|SAMUEL MARION PONDER,
(D.C. No. CIV-04-1159-C)
Petitioner-Appellant Samuel Marion Ponder, proceeding pro se, moves for a Certificate of Appealability ("COA") pursuant to 28 U.S.C. § 2253(c) in order to challenge the district court's denial of his 28 U.S.C. § 2254 petition for habeas relief. Ponder also moves to proceed in forma pauperis on appeal. We GRANT Ponder's motion to proceed in forma pauperis, DENY the COA, and DISMISS Ponder's appeal.
After a jury trial in Oklahoma state court, Ponder was convicted in 2002 of the offense of Trafficking in Illegal Drugs and was sentenced to eleven years' imprisonment. His conviction was affirmed on direct appeal.
In his § 2254 petition, Ponder alleges that (1) the jury was erroneously instructed on the proper range of punishment for the drug-trafficking offense; (2) the trial court violated his Fourth Amendment rights by admitting evidence obtained in a search of his clothing during a traffic stop; and (3) the prosecution did not sufficiently establish the chain of custody for the illegal drugs admitted into evidence at his trial, and his trial counsel provided constitutionally ineffective assistance by failing to challenge the adequacy of the prosecution's proof concerning the chain of custody.
In an accurate and well-reasoned Report and Recommendation, Magistrate Judge Gary M. Purcell, to whom Ponder's petition was referred, recommended that Ponder's petition be denied. After de novo consideration of Ponder's objections to that Report and Recommendation, the district court adopted the magistrate judge's recommendation and denied Ponder's petition. Ponder appealed the district court's determination to this court.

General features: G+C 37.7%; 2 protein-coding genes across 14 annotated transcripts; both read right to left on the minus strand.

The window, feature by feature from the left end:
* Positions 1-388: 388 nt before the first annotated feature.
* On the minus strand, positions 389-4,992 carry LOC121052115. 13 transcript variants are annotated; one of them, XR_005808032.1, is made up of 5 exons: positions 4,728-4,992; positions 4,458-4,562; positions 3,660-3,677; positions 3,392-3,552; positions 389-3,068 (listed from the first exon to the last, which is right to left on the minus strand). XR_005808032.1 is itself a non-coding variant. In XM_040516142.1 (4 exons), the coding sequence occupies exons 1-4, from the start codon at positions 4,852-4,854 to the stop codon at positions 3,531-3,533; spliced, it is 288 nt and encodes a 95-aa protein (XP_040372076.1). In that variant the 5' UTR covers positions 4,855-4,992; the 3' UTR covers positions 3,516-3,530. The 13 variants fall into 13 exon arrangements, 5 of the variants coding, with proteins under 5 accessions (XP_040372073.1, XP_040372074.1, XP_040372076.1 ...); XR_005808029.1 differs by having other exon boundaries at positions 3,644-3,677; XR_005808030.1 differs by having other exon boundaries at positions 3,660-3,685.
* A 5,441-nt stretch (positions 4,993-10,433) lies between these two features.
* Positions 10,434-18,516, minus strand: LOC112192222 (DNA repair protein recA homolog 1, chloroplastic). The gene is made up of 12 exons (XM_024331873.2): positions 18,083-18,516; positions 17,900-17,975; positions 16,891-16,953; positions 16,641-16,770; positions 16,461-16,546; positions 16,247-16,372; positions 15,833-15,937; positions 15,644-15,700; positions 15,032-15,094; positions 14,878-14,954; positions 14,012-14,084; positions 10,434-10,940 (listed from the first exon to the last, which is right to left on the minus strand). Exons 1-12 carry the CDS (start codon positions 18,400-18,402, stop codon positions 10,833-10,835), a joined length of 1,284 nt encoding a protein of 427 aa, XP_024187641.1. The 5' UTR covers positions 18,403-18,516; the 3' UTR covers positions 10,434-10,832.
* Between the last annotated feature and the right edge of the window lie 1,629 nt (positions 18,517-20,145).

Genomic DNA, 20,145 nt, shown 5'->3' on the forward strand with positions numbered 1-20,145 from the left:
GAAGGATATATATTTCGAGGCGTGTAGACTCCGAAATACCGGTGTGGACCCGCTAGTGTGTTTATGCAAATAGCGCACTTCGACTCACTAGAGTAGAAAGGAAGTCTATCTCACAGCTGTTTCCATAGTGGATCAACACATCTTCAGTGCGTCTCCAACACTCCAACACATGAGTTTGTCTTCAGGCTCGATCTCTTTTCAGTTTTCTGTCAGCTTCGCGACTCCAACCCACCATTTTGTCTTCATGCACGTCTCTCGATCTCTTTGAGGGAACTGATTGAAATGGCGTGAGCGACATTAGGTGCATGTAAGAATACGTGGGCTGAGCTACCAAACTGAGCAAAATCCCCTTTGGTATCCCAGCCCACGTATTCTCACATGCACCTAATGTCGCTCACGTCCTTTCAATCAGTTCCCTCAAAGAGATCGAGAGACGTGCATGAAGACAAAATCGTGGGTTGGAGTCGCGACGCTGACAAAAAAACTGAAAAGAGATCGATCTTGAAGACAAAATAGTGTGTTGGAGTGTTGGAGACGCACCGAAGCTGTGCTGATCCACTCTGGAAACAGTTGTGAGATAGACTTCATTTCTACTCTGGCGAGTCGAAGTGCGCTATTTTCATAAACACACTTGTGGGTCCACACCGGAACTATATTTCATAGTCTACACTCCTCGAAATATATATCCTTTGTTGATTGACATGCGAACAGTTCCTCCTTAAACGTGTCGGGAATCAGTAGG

In his appeal, Ponder realleges his illegal search and chain-of-custody arguments. For substantially the reasons stated by Magistrate Judge Purcell in his October 27, 2004 Report and Recommendation, we DENY Ponder a COA and DISMISS his appeal. Ponder simply cannot establish that "reasonable jurists could debate whether (or, for that matter, agree that) the petition should have been resolved in a different manner or that the issues presented were adequate to deserve encouragement to proceed further." Slack v. McDaniel, 529 U.S. 473, 483-84 (2000) (quotations omitted).
ENTERED FOR THE COURT
David M. Ebel